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1.  Genetic analysis of lung tumours of non-smoking subjects: p53 gene mutations are constantly associated with loss of heterozygosity at the FHIT locus. 
British Journal of Cancer  1998;78(1):73-78.
Lung cancer is strictly associated with tobacco smoking. Tumours developed in non-smoking subjects account for less than 10% of all lung cancers and show peculiar histopathological features, being prevalently adenocarcinomas. A number of genetic data suggest that their biological behaviour may be different from that of lung tumours caused by smoking, however the number of cases investigated to date is too low to draw definitive conclusions. We have examined the status of p53 and K-ras genes and the presence of loss of heterozygosity (LOH) at the FHIT locus in a series of 35 lung adenocarcinomas that developed in subjects who had never smoked. Results were compared with those obtained in a series of 35 lung adenocarcinomas from heavy-smoking subjects. In the group of non-smoking subjects p53 mutations and LOH at the FHIT locus were present in seven (20%) cases, and the two alterations were constantly associated (P < 0.0001), whereas they were not related in the series of carcinomas caused by smoking. In tumours developed in heavy-smoking subjects, the frequency of LOH at the FHIT locus was significantly higher (P = 0.006) than in tumours from non-smoking subjects. The frequency of p53 mutations in adenocarcinomas caused by smoking was not different from that seen in non-smoking subjects. However, in the group of smoking subjects we observed mostly G:C --> T:A transversions, whereas frameshift mutations and G:C --> A:T transitions were more frequently found in tumours from non-smoking subjects. No point mutations of the K-ras gene at codon 12 were seen in subjects who had never smoked, whereas they were present (mostly G:C --> T:A transversions) in 34% of tumours caused by smoking (P = 0.002). Our data suggest that lung adenocarcinomas developed in subjects who had never smoked represent a distinct biological entity involving a co-alteration of the p53 gene and the FHIT locus in 20% of cases.
PMCID: PMC2062949  PMID: 9662254
2.  p53 alterations are predictive of chemoresistance and aggressiveness in ovarian carcinomas: a molecular and immunohistochemical study. 
British Journal of Cancer  1997;75(2):230-235.
Chemotherapeutic management of ovarian cancers is a difficult task as these neoplasms show significant differences in chemosensitivity, even if they share identical clinicopathological features. The present study was undertaken to investigate the prognostic and predictive role of p53 alterations in ovarian cancer. To this end, using different technical approaches, i.e. genetic and immunohistochemical analyses, we analysed a series of 68 ovarian neoplasms including 15 low malignant potential (LMP) tumours and 53 invasive carcinomas. We never observed p53 abnormalities in LMP tumours. p53 alterations were present only in invasive ovarian carcinomas, and they were detected much more frequently in tumours characterized by high histological grade (P = 0.01) and advanced-stage disease (P = 0.006 and P = 0.05 for gene mutations and protein expression respectively). For 33 patients with invasive ovarian cancer, information was available concerning response to cisplatin-based chemotherapy. A strong correlation (P = 0.001) has emerged between p53 alterations and response to chemotherapy; only one (14%) of seven patients who had a pathological complete response to antiblastic drugs showed p53 aberrations, whereas 18 (82%) of 22 cases with partial response and all of the four non-responsive patients scored positive for p53 abnormalities. We also observed that patients with p53 mutations had a significantly shorter progression-free survival than patients with p53-negative tumours (P = 0.05). Taken together, our results strongly suggest that in epithelial ovarian malignancies tumours showing p53 aberrations are significantly less sensitive to chemotherapy and more aggressive than those with functional p53. Thus, a routine analysis of this gene could have profound implications for the treatment of ovarian cancer.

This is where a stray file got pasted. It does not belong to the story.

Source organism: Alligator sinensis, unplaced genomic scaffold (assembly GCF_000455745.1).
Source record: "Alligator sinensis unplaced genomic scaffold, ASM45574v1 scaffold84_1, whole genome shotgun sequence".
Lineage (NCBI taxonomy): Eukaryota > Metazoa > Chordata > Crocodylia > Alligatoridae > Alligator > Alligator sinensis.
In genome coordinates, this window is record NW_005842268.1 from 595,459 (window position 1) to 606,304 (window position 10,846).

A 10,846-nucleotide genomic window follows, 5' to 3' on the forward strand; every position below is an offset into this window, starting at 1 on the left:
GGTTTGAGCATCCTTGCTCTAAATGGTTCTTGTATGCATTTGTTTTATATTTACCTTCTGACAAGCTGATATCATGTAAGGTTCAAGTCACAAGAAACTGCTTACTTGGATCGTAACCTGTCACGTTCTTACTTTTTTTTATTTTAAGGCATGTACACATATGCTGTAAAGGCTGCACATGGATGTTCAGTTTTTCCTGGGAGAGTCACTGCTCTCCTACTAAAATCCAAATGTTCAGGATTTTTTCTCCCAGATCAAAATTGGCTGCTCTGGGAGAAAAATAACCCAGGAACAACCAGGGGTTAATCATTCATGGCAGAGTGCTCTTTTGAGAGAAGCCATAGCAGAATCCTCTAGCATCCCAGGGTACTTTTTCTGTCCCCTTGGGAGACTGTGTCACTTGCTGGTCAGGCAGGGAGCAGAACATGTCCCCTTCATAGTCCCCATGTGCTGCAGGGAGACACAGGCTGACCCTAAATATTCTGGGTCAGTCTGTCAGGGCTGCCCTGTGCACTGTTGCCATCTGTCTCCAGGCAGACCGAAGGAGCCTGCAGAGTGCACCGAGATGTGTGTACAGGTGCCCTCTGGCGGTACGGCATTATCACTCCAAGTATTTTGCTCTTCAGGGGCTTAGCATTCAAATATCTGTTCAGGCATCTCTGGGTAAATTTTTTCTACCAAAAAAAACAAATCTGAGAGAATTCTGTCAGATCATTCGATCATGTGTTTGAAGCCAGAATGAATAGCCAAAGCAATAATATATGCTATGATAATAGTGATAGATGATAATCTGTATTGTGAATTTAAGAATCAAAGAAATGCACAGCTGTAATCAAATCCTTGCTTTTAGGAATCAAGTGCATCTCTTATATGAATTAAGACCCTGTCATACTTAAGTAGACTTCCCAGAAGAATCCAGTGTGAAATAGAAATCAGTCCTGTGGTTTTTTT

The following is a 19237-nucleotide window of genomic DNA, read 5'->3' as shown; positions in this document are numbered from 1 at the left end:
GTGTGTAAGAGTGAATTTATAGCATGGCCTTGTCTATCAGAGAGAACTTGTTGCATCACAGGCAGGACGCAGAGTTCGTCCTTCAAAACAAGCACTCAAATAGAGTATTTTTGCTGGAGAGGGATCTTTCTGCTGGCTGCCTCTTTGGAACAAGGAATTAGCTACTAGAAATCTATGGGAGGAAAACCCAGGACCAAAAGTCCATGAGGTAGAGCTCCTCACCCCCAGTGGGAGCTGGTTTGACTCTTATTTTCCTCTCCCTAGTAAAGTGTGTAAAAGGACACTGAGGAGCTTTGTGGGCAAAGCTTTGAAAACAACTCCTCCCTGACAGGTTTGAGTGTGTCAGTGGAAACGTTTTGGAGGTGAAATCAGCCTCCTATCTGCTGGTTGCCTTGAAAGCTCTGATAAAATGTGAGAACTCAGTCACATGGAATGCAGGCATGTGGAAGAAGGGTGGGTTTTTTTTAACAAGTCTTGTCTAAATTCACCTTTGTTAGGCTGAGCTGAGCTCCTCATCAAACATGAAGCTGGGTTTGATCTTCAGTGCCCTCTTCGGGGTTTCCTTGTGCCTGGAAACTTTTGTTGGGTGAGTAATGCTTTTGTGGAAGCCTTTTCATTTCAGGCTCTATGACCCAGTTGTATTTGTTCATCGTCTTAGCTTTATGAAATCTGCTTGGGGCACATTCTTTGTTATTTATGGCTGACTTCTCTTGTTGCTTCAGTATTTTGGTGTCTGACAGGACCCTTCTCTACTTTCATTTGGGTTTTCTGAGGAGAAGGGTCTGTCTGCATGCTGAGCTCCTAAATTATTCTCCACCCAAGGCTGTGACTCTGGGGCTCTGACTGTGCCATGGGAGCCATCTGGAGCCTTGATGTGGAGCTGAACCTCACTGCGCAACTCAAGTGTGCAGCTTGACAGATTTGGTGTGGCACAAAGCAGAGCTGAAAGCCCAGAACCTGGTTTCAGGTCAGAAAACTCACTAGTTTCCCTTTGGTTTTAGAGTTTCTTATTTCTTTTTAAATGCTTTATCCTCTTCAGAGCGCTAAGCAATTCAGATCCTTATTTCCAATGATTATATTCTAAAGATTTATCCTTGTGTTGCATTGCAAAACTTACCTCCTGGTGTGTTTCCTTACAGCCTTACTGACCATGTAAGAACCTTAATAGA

PMCID: PMC2063269  PMID: 9010031

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